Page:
by Michael Ondaatje

Sri Lankan-born Canadian writer Michael Ondaatje is a prolific poet, but is perhaps best known for a novel that was later adapted into a hugely successful movie: The English Patient. Warlight is the author's is his first novel in seven years, and like much of Ondaatje's work it tells a story on an international scale. The action is initially set in the immediate aftermath of World War II and is narrated by teenager Nathaniel. He and his sister have been abandoned in mysterious circumstances by their parents, and are instead looked after by a colourful crew of potential criminals. It's only a dozen years later that Nathaniel tries to figure out what actually happened, and why his mother returned without a word. Ondaatje's prose is beautiful, and he successfully builds suspense and tension without seeming too heavy-handed. However, it's undeniable that the most exciting and interesting part of the book is the beginning, with its captivating range of characters. When they disappear, the storyline becomes greyer, and Ondaatje relies too much on unanswered questions to hold attention.

The Female Persuasion

by Meg Wolitzer

Meg Wolitzer's twelfth book follows Greer Kadetsky, an ambitious but shy student who is struggling to figure out who she is and how she fits into the modern world. Seeking a sense of purpose, Greer's life is turned upside down when she meets Faith Frank, a prominent second-wave feminist speaker. Greer soon finds herself drawn to Faith's energy and ultimately ends up working for her after she graduates. Through the pair's complex relationship of mentor and mentee, Wolitzer explores important themes of how to live a politically meaningful life and what feminism means to different generations of women. There's lots to enjoy here - the plot is pacy and you'll come to care and deeply invest in these characters through Wolitzer's brilliantly sharp prose, but this is also a book that grapples with plenty of the big gender topics, but fails to say anything particularly radical about them.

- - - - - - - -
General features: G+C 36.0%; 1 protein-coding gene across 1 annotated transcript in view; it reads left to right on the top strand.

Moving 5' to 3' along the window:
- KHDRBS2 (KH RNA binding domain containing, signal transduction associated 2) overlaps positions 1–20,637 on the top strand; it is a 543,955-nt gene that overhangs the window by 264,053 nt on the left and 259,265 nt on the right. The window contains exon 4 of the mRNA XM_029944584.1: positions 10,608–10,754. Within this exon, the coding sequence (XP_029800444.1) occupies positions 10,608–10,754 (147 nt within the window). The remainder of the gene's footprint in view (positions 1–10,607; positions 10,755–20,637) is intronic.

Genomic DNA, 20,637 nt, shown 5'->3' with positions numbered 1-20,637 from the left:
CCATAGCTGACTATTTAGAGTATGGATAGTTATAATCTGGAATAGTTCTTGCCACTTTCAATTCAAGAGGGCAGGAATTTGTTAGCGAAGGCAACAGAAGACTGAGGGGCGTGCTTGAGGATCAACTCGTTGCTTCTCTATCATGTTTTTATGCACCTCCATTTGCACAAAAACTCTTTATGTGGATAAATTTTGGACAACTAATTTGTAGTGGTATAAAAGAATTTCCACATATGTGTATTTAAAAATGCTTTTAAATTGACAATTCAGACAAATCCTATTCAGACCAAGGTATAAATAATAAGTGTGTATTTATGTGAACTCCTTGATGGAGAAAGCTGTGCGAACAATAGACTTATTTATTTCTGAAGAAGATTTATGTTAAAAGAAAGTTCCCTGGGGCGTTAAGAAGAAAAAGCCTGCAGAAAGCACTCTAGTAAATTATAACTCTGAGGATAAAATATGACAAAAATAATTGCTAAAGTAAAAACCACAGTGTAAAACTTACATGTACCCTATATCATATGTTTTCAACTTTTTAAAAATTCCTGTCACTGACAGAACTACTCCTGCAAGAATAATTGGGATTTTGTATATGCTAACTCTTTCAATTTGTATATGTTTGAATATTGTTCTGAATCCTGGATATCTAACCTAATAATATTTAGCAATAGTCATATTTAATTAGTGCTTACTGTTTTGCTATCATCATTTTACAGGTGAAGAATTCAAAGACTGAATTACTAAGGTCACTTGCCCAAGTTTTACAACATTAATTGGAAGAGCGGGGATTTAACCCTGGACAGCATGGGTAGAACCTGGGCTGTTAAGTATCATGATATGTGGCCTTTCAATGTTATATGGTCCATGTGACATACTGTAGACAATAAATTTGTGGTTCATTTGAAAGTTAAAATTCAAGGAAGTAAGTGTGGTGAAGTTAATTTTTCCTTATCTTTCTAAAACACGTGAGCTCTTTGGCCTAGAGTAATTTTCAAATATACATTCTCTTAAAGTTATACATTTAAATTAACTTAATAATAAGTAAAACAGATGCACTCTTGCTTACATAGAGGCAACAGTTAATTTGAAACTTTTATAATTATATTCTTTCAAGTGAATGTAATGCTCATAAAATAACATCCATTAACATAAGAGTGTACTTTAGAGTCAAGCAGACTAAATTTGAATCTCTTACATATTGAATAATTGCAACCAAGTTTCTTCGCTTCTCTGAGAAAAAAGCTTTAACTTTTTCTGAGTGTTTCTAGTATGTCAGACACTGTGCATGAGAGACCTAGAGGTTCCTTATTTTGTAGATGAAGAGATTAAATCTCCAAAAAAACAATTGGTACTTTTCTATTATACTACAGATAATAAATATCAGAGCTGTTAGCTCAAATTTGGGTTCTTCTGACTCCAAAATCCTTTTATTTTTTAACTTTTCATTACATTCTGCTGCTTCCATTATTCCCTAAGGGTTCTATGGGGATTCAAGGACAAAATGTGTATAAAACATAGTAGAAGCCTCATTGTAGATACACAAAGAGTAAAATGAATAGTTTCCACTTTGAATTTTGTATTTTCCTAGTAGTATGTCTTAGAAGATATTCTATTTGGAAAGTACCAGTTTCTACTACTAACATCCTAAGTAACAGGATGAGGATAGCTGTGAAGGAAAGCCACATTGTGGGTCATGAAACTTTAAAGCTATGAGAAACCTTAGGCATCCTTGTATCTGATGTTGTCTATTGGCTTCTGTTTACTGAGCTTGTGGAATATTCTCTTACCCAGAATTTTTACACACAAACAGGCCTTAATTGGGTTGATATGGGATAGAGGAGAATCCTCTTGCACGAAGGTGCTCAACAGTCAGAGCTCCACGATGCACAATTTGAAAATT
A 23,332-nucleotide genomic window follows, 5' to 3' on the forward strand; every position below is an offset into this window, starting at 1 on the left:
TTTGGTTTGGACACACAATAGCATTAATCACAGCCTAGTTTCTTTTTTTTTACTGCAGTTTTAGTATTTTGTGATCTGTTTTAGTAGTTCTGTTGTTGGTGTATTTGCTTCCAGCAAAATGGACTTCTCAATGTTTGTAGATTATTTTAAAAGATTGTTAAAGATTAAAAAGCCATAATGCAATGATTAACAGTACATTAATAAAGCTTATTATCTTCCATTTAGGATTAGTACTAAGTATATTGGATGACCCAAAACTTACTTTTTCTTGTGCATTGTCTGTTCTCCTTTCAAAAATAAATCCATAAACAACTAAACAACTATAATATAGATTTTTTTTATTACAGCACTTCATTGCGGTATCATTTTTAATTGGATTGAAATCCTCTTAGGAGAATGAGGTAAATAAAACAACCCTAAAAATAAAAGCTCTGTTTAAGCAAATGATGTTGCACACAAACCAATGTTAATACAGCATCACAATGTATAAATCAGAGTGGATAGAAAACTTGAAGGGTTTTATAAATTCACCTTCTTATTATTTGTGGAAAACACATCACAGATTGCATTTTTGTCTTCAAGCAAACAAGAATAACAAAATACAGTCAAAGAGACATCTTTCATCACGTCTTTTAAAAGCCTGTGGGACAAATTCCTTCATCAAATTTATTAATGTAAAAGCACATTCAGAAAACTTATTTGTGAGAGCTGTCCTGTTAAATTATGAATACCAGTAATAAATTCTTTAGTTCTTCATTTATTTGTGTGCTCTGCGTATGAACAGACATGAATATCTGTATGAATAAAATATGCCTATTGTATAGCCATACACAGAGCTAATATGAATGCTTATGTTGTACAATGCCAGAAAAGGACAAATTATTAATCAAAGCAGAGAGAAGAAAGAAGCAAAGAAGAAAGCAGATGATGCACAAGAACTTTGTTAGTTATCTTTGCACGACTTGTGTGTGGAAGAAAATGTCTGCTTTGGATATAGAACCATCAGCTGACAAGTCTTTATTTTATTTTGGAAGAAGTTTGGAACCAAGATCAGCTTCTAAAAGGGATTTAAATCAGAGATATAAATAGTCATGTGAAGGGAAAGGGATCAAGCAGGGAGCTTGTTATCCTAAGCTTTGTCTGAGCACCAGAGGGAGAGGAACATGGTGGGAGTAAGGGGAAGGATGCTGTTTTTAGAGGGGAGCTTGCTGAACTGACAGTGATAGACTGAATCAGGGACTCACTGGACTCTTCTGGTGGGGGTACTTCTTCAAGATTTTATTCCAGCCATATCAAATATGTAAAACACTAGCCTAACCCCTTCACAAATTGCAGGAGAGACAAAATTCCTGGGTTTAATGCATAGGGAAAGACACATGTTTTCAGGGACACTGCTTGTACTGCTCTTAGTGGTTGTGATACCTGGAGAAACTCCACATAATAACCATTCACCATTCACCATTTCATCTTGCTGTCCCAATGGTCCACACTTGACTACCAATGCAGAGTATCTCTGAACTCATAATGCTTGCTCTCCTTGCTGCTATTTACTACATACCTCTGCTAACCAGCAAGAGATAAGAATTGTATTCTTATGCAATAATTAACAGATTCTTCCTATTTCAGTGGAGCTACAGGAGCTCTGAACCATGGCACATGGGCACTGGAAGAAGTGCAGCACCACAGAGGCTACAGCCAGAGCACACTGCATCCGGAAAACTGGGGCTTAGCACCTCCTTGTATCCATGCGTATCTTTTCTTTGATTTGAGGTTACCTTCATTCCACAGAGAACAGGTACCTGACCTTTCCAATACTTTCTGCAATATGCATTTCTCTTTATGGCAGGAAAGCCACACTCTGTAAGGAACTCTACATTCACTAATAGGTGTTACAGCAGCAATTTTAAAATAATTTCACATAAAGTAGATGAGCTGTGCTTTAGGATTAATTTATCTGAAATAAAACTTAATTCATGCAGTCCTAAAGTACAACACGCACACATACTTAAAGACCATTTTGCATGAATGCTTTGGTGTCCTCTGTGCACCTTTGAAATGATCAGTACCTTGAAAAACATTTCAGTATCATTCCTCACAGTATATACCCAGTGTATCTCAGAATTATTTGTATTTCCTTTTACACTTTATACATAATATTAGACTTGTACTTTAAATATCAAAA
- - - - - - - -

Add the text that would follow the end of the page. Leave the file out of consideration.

The Last Children Of Tokyo

by Yoko Tawada

"Nothing is more frightening than a law that has never been enforced," - Yoko Tawada's Tokyo-set novel of ideas is full of thoughtful observations of this sort. The action takes place in a post-Apocalyptic Japan which has sealed itself off from the outside world and is gradually returning to traditional ways of living. It is a strange world where the old people live forever and the children struggle with massive health problems under a totalitarian government that rules by euphemism and unspecified fear. Centenarian Yoshiro's unending vigilance in the care for his desperately sick great grandson Mumei forms a great deal of the substance of the novel. It's not a laugh a minute, but nonetheless is full of quiet humour, and the fine detail and neat inversions of contemporary life which Tawada supplies are a continual source of interest for those readers willing to tackle something a little out of the ordinary.

The Day War Came

by Nicola Davies

Children's author and poet Nicola Davies was outraged by the British government's decision to not accept unaccompanied child refugees in 2016. When she heard a child refugee had been turned away from a school near a refugee camp because there wasn't a chair for her to sit on, it was just another story of many that prompted a poem and that poem has now turned into a book illustrated by Rebecca Cobb. It isn't an easy read with its descriptions of the impact of war, and in a sense harks back to some of the horrors of Grimms' Fairy Tales, but it ends on a hopeful note about the power of kindness and the potential for a better future. Parents reading it to their children may need to be ready to talk about what it means, but it could open up discussions about what is on the news every day, and how we can help.